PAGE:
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James Mohler
's comment
2018-12-10 20:17:17
2018-12-10 20:17:17
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James Mohler
's comment

Agreed… and that’s why I think it’s bad overall.  I remember a time when I said “can’t we all just use the same browser?”  I don’t think that’s good for innovation.

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James Mohler
's comment
2018-12-11 17:03:57
2018-12-11 17:03:57
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James Mohler
's comment

I’m old like you, and I remember the days of the browser wars and how Microsoft won using their windows monopoly. And I took part in the Firefox revolution to “take back the Internet”. I still remember rejoicing the day when overall IE usage dropped below 50%. Ah, the old days…

As far as Edge moving to Chromium. I hear your fear, and I have seen other people express the same apprehension. But one point to remember…Edge is going to be using Blink, not Chromium. Blink is just a rendering engine. Microsoft will still have to build all of the other stuff that makes up a browser. That said, I can hear you thinking “But Blink is where the rubber meets the road, as afar as web development and standards”. And this is true, but it is also an open source project. If Microsoft feels they don’t like the direction that Google heads down the road, they can easily fork Blink and sidestep the bad stuff. </2 cents>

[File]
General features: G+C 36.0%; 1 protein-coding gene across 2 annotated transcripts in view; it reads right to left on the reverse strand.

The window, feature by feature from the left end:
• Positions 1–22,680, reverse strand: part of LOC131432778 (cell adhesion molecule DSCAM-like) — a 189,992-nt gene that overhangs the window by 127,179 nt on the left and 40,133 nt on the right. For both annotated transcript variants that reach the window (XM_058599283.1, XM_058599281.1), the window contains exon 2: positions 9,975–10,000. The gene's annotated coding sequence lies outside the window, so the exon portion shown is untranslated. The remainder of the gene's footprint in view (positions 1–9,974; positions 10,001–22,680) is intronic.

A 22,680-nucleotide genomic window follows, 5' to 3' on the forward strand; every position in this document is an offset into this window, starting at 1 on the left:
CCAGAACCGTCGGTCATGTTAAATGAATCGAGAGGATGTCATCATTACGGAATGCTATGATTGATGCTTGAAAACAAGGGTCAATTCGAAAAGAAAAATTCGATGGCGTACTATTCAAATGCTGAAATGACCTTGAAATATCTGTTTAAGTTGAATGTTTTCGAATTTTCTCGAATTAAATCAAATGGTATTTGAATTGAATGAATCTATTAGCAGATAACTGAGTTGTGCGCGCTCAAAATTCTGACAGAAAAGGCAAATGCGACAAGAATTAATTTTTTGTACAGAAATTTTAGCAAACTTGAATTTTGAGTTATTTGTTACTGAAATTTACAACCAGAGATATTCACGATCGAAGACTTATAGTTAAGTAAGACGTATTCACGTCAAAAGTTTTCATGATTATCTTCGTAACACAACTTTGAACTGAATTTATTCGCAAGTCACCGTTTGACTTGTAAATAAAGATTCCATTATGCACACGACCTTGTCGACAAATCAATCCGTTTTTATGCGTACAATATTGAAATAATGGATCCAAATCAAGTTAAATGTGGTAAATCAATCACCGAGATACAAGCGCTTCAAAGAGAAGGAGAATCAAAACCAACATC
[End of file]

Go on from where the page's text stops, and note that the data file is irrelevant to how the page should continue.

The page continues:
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yacoubean
's comment
2018-12-12 16:52:07
2018-12-12 16:52:07
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yacoubean
's comment

I was there but I must have been in a different part of the war. I was leading a team of 4 developers (5 total). It was a job for two people, but we had to have five. Why? Netscape 4’s CSS implementation was so bad, we couldn’t use it. We were littering our pages with font tags everywhere. Our code base was 50% bigger than needed, it was slower because it was bigger. We had to spend more time testing because everything had to be set one by one.

I was once asked if we could theme our site because a customer wanted it themed. I said with CSS it would be trivial, without it, all 5 of use would be tied up for 1/2 year and rollouts would be painful. In those days, I could not wait for Netscape 4 to go away. It held up progress for years.

~~~~~

These days, I have the same feeling with IE 11. The sooner it goes away the better. (It is not as bad as Netscape 4)